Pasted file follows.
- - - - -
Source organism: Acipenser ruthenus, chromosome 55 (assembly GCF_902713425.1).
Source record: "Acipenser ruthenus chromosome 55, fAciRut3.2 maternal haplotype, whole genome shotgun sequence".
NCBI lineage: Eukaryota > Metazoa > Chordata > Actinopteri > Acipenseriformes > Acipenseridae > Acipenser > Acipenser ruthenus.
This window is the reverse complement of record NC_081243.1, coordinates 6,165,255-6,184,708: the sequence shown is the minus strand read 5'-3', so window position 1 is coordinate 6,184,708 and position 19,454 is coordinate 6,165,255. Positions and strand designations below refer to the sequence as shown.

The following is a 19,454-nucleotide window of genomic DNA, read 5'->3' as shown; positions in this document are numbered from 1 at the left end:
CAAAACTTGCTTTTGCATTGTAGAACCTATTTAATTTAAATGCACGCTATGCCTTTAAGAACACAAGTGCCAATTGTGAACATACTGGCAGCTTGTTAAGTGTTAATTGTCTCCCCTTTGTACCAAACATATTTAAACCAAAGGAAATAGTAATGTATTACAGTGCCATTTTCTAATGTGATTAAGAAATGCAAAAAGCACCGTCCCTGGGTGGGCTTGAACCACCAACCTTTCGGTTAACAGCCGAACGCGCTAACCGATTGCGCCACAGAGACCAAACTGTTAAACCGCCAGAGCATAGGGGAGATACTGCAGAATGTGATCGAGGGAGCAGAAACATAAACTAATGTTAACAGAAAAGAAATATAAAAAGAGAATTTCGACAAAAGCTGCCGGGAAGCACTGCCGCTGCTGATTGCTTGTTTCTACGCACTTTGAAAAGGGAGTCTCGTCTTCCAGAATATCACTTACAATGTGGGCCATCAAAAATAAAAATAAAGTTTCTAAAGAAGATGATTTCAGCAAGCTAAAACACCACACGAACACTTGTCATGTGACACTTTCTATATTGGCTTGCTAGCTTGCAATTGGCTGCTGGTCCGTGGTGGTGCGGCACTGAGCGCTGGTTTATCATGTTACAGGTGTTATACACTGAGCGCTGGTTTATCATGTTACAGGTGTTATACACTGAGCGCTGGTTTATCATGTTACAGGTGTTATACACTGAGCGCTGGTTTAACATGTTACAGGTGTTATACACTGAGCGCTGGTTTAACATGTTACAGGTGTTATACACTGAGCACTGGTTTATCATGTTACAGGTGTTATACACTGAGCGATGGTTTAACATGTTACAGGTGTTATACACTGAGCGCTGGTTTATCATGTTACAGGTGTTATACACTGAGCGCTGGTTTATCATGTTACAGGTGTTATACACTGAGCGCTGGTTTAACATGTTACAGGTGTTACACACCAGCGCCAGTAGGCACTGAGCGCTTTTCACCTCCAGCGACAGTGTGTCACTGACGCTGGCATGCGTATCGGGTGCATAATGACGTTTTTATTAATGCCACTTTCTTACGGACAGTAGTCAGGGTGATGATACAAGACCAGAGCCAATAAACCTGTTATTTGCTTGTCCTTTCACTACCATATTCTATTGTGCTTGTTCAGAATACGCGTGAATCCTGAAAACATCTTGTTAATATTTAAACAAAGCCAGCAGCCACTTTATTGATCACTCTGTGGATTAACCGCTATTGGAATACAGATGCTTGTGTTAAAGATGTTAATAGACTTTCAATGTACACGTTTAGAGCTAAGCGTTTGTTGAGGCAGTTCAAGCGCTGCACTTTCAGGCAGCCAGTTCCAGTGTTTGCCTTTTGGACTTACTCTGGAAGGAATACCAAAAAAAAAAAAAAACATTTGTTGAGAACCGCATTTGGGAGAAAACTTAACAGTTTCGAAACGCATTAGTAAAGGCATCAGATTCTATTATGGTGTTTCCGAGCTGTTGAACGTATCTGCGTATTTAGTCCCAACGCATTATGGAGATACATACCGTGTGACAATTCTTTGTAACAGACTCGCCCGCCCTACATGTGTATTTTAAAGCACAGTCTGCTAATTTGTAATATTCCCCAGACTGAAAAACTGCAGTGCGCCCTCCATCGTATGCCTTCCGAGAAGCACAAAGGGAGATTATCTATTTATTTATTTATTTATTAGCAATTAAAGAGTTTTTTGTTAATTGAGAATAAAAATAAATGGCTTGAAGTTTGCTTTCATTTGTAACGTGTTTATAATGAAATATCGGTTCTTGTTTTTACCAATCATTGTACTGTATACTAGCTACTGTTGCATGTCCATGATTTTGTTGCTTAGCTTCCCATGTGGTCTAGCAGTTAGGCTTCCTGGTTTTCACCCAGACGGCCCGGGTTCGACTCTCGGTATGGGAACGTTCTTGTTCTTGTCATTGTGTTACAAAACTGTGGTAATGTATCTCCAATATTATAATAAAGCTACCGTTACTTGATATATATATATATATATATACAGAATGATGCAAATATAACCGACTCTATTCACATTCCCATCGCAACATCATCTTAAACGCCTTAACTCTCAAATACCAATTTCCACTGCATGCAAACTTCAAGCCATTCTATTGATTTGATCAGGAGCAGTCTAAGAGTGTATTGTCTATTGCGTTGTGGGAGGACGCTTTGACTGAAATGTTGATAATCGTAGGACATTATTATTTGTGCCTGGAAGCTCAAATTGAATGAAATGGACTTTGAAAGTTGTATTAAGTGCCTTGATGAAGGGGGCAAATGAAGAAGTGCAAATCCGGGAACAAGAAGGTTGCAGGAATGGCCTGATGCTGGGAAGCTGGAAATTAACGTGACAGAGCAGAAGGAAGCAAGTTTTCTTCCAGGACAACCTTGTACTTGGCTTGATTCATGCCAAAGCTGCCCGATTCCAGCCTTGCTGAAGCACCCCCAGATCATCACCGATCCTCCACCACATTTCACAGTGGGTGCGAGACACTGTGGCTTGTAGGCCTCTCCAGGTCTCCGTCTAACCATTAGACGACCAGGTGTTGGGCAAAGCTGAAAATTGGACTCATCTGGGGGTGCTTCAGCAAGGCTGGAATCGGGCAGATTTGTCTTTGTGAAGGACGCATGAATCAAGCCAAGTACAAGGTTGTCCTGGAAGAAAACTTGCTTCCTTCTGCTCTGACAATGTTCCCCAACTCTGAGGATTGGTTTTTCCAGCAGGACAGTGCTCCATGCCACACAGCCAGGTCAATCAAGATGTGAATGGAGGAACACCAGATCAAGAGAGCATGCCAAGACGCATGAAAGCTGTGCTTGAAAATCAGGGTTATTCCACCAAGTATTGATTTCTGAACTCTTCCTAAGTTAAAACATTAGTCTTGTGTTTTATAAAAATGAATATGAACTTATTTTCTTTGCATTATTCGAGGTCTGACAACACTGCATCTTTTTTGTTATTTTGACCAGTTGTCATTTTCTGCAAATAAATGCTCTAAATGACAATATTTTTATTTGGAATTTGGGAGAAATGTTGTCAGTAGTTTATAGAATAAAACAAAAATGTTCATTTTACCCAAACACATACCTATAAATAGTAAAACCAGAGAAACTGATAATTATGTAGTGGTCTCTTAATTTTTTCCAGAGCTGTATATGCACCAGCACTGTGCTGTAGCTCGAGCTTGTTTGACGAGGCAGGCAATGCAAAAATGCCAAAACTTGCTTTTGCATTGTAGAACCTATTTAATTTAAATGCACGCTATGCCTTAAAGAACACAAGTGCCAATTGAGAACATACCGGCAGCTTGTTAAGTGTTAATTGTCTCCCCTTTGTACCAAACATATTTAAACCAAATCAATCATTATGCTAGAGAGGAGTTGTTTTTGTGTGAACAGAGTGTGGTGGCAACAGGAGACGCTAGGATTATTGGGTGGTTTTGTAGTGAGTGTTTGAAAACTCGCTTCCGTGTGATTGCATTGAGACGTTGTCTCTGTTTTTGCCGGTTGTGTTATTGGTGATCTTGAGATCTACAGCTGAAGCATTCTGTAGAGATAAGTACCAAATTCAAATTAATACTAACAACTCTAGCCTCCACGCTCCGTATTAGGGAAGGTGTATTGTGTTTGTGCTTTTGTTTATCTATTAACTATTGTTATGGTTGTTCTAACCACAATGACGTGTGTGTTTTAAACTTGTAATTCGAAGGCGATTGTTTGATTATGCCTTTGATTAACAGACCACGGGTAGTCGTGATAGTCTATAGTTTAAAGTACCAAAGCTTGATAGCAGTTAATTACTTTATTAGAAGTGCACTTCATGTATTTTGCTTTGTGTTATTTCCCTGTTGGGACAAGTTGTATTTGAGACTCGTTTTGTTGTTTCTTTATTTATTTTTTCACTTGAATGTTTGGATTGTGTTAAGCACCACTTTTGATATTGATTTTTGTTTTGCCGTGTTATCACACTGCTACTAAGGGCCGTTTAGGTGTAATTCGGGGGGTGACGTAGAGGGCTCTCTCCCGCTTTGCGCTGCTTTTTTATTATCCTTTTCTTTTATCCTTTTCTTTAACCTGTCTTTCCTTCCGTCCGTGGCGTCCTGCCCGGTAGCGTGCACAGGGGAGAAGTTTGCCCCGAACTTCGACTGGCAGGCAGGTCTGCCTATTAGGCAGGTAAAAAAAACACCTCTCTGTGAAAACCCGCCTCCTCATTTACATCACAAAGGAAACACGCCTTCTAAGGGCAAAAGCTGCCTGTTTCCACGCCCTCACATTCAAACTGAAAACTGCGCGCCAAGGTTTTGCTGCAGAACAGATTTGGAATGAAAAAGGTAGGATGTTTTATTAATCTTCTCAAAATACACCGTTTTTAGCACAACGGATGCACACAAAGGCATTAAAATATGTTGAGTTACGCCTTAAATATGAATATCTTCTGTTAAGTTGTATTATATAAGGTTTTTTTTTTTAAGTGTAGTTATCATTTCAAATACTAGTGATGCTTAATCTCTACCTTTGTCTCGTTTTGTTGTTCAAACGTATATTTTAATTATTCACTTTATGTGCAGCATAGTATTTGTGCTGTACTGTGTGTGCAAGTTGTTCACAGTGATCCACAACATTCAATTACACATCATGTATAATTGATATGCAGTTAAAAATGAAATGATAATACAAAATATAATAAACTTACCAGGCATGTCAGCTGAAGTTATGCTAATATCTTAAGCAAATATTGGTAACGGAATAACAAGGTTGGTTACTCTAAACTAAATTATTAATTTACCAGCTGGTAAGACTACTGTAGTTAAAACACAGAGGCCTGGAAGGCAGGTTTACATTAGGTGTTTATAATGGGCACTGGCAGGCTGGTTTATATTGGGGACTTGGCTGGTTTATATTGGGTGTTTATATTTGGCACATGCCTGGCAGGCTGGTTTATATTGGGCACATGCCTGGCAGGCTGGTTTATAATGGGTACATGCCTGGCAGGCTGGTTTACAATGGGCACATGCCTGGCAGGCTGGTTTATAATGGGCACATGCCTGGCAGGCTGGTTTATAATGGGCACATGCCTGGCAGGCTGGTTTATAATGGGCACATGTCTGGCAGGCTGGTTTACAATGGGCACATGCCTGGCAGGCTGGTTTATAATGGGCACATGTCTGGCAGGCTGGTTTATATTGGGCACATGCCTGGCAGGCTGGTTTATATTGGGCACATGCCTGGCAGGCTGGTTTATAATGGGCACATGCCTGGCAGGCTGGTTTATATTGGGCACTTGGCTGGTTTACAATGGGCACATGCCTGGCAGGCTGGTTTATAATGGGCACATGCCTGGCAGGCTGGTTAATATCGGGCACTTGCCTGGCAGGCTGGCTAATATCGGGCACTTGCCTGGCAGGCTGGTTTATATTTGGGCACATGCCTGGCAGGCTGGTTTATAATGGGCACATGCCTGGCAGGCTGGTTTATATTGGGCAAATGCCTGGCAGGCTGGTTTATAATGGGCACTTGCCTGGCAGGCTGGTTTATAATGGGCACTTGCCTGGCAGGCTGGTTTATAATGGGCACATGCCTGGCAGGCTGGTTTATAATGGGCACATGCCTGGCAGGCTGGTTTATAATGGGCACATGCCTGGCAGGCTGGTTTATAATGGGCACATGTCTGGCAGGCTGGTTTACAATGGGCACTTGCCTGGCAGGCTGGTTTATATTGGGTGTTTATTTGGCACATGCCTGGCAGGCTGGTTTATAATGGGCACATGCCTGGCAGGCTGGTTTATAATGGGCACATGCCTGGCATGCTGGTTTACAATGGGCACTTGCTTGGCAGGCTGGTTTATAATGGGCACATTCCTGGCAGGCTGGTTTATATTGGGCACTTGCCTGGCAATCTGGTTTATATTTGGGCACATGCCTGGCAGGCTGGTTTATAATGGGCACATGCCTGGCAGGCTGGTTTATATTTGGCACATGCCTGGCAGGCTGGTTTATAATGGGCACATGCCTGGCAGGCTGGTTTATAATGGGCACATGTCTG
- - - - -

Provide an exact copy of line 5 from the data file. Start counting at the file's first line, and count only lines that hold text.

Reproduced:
The following is a 19,454-nucleotide window of genomic DNA, read 5'->3' as shown; positions in this document are numbered from 1 at the left end: